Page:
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Top 10 Drug Law Stories of 2006

Well the year isn’t officially over yet, but I thought I better do this before everybody goes on vacation, including me. So without further ado, here are the Drug Law Blog Top 10 stories from 2006. Some of these got covered on this blog. Some didn’t. But they’re all related to the basic issues with which this blog is concerned.

10. The Chicago Museum of Science and Technology Hosts a Bizarre Pro-Drug War Propaganda Exhibit for the DEA and Attempts to Silence Protestors. I’m still trying to figure out what this “Target: America” exhibit was about. It seemed to be an  attempt to link the use of drugs to terrorism, including the 9/11 attack on the World Trade Center, that somehow found its way into an otherwise respectable museum, giving a black eye to the folks running the place and drawing the derision of the blogosphere as well as some mainstream press sources,including the Washington Post and Chicago Tribune. Pete Guither, who writes the great blog Drug WarRant, actually went so far as to organize a peaceful leafleting protest outside the museum, and was corralled by museum staff into a “safe zone” that effectively made it impossible for him to contact any actual patrons of the museum. All in all, an  embarrassing move by the Museum of Science and Technology.


(Above: Pete Guither of Drug WarRant attempts to protest the Chicago Museum of Science and Technology’s Target: America exhibit after being herded into a “safe zone” by the museum staff. Below: One of the displays from the exhibit, featuring wreckage from the World Trade Center.)

Target America

9. Merck Delivers The Smackdown to Plaintiffs’ Attorneys in Vioxx Litigation, Absolutely Refusing to Settle and Winning More Than It Loses. This was an example of an absolutely ferocious civil litigation strategy that appears to have paid off for a pharmaceutical manufacturer. Of 16 trials that were set to go, juries had decided in Merck’s favor in seven cases, five cases were dismissed, and Merck lost in four. Because 2006 was the year when the verdicts really started coming in (although a couple occurred in late 2005), Vioxx was arguably the year’s biggest drug safety story. (If you don’t count tobacco.)  Merck wasn’t handing out any settlements toanybody. This piece called Merck’s strategy “The most prominent example of defense intransigence right now.” And that’s the kind of thing that gives you civil lawyers nightmares or shivers of delight, depending on who pays your billable hours.

8. Mexico Decides to Decriminalize Recreational Drugs! And Then Changes Its Mind! Another odd moment in 2006 occurred when the Mexican legislature passed a bill that would have decriminalized possession of small amounts of most recreational drugs, including things like cocaine, marijuana, heroin and so forth. Then-President Vicente Fox reportedly said he was going to sign the bill in early May. Then, just days later, Fox announced that he was not going to sign the bill after all. The New York Times reported that representatives from the U.S. State Department had met with the Mexican ambassador in Washington before this decision was made, but it was never entirely clear what exactly had changed Fox’s mind.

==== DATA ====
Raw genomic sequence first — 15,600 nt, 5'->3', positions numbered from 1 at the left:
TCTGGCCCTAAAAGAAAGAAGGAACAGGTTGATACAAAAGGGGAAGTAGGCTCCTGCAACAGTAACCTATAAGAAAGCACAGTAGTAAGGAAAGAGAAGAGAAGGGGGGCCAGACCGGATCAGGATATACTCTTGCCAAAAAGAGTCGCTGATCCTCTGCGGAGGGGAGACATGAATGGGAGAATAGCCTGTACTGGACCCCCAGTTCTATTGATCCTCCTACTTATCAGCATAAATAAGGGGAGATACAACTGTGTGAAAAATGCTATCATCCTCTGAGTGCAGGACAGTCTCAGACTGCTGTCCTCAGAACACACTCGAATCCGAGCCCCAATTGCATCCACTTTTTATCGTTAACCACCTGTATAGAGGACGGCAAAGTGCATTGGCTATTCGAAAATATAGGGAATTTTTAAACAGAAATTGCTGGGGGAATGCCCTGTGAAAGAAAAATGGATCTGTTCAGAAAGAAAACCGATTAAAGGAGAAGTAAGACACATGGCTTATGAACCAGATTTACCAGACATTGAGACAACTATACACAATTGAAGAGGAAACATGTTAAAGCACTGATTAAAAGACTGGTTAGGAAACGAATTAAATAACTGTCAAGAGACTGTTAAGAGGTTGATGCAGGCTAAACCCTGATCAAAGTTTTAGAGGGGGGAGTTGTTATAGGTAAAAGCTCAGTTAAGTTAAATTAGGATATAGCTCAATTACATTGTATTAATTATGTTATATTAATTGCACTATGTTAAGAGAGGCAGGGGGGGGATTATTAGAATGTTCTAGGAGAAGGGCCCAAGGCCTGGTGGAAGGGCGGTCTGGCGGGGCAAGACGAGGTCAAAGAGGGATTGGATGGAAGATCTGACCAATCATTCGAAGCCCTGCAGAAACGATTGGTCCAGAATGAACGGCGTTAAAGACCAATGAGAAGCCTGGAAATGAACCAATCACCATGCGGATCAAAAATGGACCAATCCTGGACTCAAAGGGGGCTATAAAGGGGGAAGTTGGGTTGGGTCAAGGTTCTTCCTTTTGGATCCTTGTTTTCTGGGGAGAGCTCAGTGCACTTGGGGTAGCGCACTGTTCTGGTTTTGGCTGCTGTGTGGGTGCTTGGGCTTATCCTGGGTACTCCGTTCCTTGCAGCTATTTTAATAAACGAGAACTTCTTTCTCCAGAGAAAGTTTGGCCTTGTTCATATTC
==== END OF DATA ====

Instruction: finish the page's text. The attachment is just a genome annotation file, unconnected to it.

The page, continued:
(Below: Former Mexican President Vicente Fox.)

7. The United States Gets Tough on Methamphetamine By Locking Up All Its Cold Medicine, Forcing Tweakers To Import Speed From Mexico Instead and Messing Up the Formula For Nyquil. In March, President Bush signed the renewal of the Patriot Act, which included the Combat Methamphetamine Act. As a result of that piece of legislation, drugs like Sudafed that contain pseudoephedrine, which can be used to make methamphetamine, had to be put behind the counter of pharmacies. The result is that domestic meth production has indeed fallen, but much of the slack has been taken up by skyrocketing production of meth south of the border. Not only that: they changed the formula in Nyquil to take out the pseudoephedrine so they wouldn’t have to put it behind the counter! As the blog The Consumerist noted: “Nyquil has ditched the decongestant pseudoephedrine in favor of phenylephrine and doxylamine succinate. Neither apparently works as effectively as the pseudoephedrine, either on a sick person’s nose, or in the crusty coffee machine carafe of the apocryphal neighborhood meth cooker.”

(Below: CA Senator Dianne Feinstein. She, along with Senator Jim Talent, authored the Combat Meth Act.)

6. Andrew Von Eschenbach Allows Plan B Achieve Over-The-Counter Status And Then Is Confirmed as FDA Head.Politics swirled around the FDA as Senators Hillary Clinton and Patty Murray essentially held the nomination of Andrew Von Eschenbach hostage until he ended the FDA’s refusal to grant over-the-counter status to Plan B. Now Eschenbach has been confirmed and Plan B has OTC status.

Plan B

(Above: Plan B. Below: Newly Confirmed FDA Head Andrew Von Eschenbach.)


5. FDA Issues a “4/20” Declaration On Medical Marijuana. In what seemed like an inside joke, the FDA chose April 20th — that is, 4/20, a seeming nod to marijuana users around the world  —  to issue a statement reasserting its position on the merits of medical marijuana: namely, that medical marijuana can not be a legitimate form of medicine because it is smoked.